A Place To Call Home – by Rebecca Chanock
When editor and zeitgeist maker Lucy Watson asked me to be one of the voices of Melbourne for the launch issue of In Batmania, my head filled with nostalgic yearnings for Linda and Spike and the barely repressed sexual tension of the newsroom (any other 90s kids noticed that it’s increasingly hard to separate your actual lived memories from your afternoon television memories?).
Still, I wailed ‘but what would I write about?’ I intuited, quite rightly, that Lucy would know – or source – a bevy of great writers with a great deal to say.
“Write about…buying property! Or, like, your work stuff. Something you care about.” my editor suggested, rather pithily summing up my main concerns of 2013.
Well, if there’s one subject that the voices of Melbourne have been silent on, it’s buying property. Especially in our demographic – 30ish, childless, realising too late that we perhaps should have had a couple fewer holidays and cocktails and second degrees during our 20s, if we wanted to have saved any money by now. Do you know whether it’s easy or hard for us? I haven’t heard a peep.
My “work stuff”, which I do care about, is similarly invisible in the media and absent from the BBQ chat – what even is an asylum seeker?
Other people – people with statistics, or at least the cojones to make up statistics – have told you how difficult it is to buy property in Melbourne. Even with a slight reprieve in the last couple of years, our 20s saw historic low vacancy rates in the rental market, inflating rental prices, meaning saving money was, for many, a bonus rather than a monthly expectation. We didn’t want to live without access to public transport, because we are environmentally conscious and frequently drunk, so we paid the high rents and tried not to think about ever wanting to buy anything.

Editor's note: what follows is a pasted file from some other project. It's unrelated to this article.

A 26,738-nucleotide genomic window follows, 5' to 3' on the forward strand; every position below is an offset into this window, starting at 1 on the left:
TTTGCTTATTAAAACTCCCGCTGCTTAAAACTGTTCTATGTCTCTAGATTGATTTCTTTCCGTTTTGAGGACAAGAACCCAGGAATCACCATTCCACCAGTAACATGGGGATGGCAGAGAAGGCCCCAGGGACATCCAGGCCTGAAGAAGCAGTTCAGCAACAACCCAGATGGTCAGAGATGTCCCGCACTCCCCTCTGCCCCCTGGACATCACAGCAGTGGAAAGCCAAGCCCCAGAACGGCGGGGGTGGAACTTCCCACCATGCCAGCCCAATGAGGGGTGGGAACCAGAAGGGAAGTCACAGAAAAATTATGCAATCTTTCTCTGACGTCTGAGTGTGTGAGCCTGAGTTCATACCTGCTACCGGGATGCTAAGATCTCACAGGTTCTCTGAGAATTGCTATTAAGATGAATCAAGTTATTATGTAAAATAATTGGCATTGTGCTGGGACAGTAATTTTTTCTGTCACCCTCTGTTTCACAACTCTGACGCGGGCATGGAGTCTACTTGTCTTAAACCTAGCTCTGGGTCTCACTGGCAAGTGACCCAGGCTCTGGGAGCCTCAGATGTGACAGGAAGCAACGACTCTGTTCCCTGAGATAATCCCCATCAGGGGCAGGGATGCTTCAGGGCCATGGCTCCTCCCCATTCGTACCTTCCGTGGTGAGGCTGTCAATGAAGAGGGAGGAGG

At the same time, as anyone who has been out of work lately can attest, the job market here is unbelievably competitive – every talented and ambitious person in Australia – and most of them in Ireland – seems to end up in Melbourne, applying for the same jobs you want. So, many people my age spent their 20s completing second and third degrees, hoping for an edge in that very tight market.
Nonetheless, I’m one of the lucky ones, and I had saved a deposit. When you’re single and you work in the non-profit sector, announcing that you’re looking for property is met with amazement and out-and-out laughter. Our sector is not known for its high wages. Sure, there are trade-offs – you can wear flat shoes every day, you don’t have to hide the fact that you majored in English literature during your Arts degree. Everyone you meet is very smart, very passionate, and ready for Friday beers by Wednesday. Plus, you believe in your work. And you just hope that the bank manager reading your mortgage application will also believe in it (ok, they have mortgage officers, but ‘mortgage officer’ doesn’t exactly conjure of up the rotund, cigar chomping bogeyman implied by ‘bank manager’ – to whom I imagined I entrusted my hopes and dreams).
I was pre-approved. I started shopping. After a decade of intense dislike for real estate agents, I found myself being smiled at, chatted with, asked WHAT I WAS LOOKING FOR instead of just being shown, gruffly, what was there.